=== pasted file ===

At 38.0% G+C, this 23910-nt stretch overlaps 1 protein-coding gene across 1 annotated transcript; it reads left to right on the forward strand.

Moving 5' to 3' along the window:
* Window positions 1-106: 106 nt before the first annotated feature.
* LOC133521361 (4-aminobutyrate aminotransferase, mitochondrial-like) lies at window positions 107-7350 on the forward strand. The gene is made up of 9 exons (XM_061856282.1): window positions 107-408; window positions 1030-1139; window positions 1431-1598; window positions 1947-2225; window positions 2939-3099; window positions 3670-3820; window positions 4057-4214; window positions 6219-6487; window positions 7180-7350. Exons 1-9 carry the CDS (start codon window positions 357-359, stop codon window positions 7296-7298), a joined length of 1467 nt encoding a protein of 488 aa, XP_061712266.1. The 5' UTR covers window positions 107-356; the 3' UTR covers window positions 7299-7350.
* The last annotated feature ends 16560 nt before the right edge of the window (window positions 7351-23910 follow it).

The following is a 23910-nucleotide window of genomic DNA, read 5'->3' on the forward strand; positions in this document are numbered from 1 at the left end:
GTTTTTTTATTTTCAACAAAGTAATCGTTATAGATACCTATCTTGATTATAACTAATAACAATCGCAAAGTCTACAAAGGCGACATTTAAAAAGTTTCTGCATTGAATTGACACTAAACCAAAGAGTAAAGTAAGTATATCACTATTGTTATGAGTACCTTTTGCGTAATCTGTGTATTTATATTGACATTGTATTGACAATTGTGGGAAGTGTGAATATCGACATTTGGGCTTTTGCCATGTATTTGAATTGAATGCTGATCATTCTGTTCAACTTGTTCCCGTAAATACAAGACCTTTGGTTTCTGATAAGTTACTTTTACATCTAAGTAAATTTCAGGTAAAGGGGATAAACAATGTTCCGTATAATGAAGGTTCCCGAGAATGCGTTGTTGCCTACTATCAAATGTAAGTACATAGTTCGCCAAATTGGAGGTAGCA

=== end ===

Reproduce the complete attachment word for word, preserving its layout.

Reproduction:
At 38.0% G+C, this 23910-nt stretch overlaps 1 protein-coding gene across 1 annotated transcript; it reads left to right on the forward strand.

Moving 5' to 3' along the window:
* Window positions 1-106: 106 nt before the first annotated feature.
* LOC133521361 (4-aminobutyrate aminotransferase, mitochondrial-like) lies at window positions 107-7350 on the forward strand. The gene is made up of 9 exons (XM_061856282.1): window positions 107-408; window positions 1030-1139; window positions 1431-1598; window positions 1947-2225; window positions 2939-3099; window positions 3670-3820; window positions 4057-4214; window positions 6219-6487; window positions 7180-7350. Exons 1-9 carry the CDS (start codon window positions 357-359, stop codon window positions 7296-7298), a joined length of 1467 nt encoding a protein of 488 aa, XP_061712266.1. The 5' UTR covers window positions 107-356; the 3' UTR covers window positions 7299-7350.
* The last annotated feature ends 16560 nt before the right edge of the window (window positions 7351-23910 follow it).

The following is a 23910-nucleotide window of genomic DNA, read 5'->3' on the forward strand; positions in this document are numbered from 1 at the left end:
GTTTTTTTATTTTCAACAAAGTAATCGTTATAGATACCTATCTTGATTATAACTAATAACAATCGCAAAGTCTACAAAGGCGACATTTAAAAAGTTTCTGCATTGAATTGACACTAAACCAAAGAGTAAAGTAAGTATATCACTATTGTTATGAGTACCTTTTGCGTAATCTGTGTATTTATATTGACATTGTATTGACAATTGTGGGAAGTGTGAATATCGACATTTGGGCTTTTGCCATGTATTTGAATTGAATGCTGATCATTCTGTTCAACTTGTTCCCGTAAATACAAGACCTTTGGTTTCTGATAAGTTACTTTTACATCTAAGTAAATTTCAGGTAAAGGGGATAAACAATGTTCCGTATAATGAAGGTTCCCGAGAATGCGTTGTTGCCTACTATCAAATGTAAGTACATAGTTCGCCAAATTGGAGGTAGCA